Emotions ran high as Hong Kong legislators opened debate on a controversial electoral reform package on Wednesday.
Supporters and opponents made last-ditch efforts after extensive campaigns to influence public opinion.
(In the end, the measure was roundly rejected, with 28 votes against eight in favor of the bill after most of its supporters walked out.)
As if these were not enough drama, police smashed a bomb plot on Monday that recalls conspiracies such as the Gunpowder Treason Plot, a failed assassination attempt on England’s King James in 1605, or the Reichstag Fire, an arson attack on the German parliament building in Berlin in 1933.
One can’t help feeling that worse things are about to happen.
The British colonial authorities didn’t bother with so-called “desinicization” of Hong Kong.
Rather, they gave way to local customs and did not force people to spurn Chinese history, culture, religion and the like.
Under the British, Hong Kong earned a place on the global map as a prosperous metropolis unequalled in any Chinese society.
China’s rapid rise as a global power and its growing ambitions have had a negative effect on local politicians and the business elite.
They have become Beijing’s lackeys to promote its political agenda in Hong Kong including a controversial roadmap to the 2017 chief executive election.
Young Hong Kong people see such moves by Beijing as a bad omen, especially after it issued a white paper last year in which it asserted full control and authority over Hong Kong in contravention of “one country, two systems”.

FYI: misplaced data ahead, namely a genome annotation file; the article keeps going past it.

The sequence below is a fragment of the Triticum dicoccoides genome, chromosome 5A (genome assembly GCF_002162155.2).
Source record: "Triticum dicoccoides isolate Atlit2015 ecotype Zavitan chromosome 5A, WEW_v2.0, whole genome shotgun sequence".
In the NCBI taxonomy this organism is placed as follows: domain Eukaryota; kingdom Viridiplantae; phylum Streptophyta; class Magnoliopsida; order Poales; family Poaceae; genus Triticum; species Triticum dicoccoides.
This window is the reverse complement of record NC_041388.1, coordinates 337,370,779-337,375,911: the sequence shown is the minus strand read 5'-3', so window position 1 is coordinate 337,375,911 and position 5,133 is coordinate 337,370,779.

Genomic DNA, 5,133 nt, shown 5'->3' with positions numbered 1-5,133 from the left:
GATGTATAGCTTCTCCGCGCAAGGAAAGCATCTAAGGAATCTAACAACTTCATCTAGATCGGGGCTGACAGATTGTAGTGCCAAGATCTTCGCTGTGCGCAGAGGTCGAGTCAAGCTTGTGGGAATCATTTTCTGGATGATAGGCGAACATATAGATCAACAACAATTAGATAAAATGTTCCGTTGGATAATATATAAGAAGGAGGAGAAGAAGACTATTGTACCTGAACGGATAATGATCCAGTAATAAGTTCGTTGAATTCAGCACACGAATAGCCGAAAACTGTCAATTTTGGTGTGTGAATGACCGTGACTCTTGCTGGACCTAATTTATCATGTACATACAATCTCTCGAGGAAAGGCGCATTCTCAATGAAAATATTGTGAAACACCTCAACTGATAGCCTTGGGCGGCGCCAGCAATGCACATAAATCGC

Their concerns, dismissed as unrealistic and doomed, remain unanswered by Beijing and their own government.
What’s worse, they are increasingly alienated by a government that is not above questionable tactics.
Their disaffection has been used as an excuse by so-called “localists” to push separatism.
That used to be a pipe dream. Now, the notion of Hong Kong independence has entered the real world.
Secessionists are a minority but in a time of globalization and social networking, their message may be catching on.
Although it might take a long time before they hit world headlines and begin to rattle China, it cannot be completely ignored.
It has only been three years into Leung Chun-ying’s administration and we’re already seeing a precipitous decline in social cohesion.
Leung’s style of governance has led to increased public grievances and exacerbated political and social tensions.
And continued bickering over constitutional reform has overshadowed the historic significance of Hong Kong’s return to Chinese sovereignty.
The government’s response has been to exaggerate issues and stir up disputes, resulting in a crippling polarization of society.
When it became clear in public opinion polls that more people were opposed to the election reform proposal, the government discredited the surveys, saying they had been manipulated.
I wonder if Beijing also thinks that way, so that it simply ignores public sentiment as long as it has a loyalist at the helm.
We have already seen that in Leung.
The result of the voting on the election bill is no longer relevant to the future of Hong Kong’s democracy.
If it is passed, we will all have our shameful share of the big swindle. If it’s voted down, it merely reaffirms what we’ve been saying all along — we prefer nothing to something fake.
Rejection of the bill won’t lead us back to the right track either, and the Hong Kong government will simply continue with its naked lies about freedom, democracy and universal suffrage.
Life will go on but the years to come may not be the kind of future we want.
The odds of seeing a truly democratic Hong Kong are tremendous. And we may be seeing the last of Hong Kong as we know it — stable and prosperous — as we stagger into an even more uncertain future.
This article appeared in the Hong Kong Economic Journal on June 17. It was written before the Legco vote on the election bill.
Translation by Frank Chen
[Chinese version 中文版]
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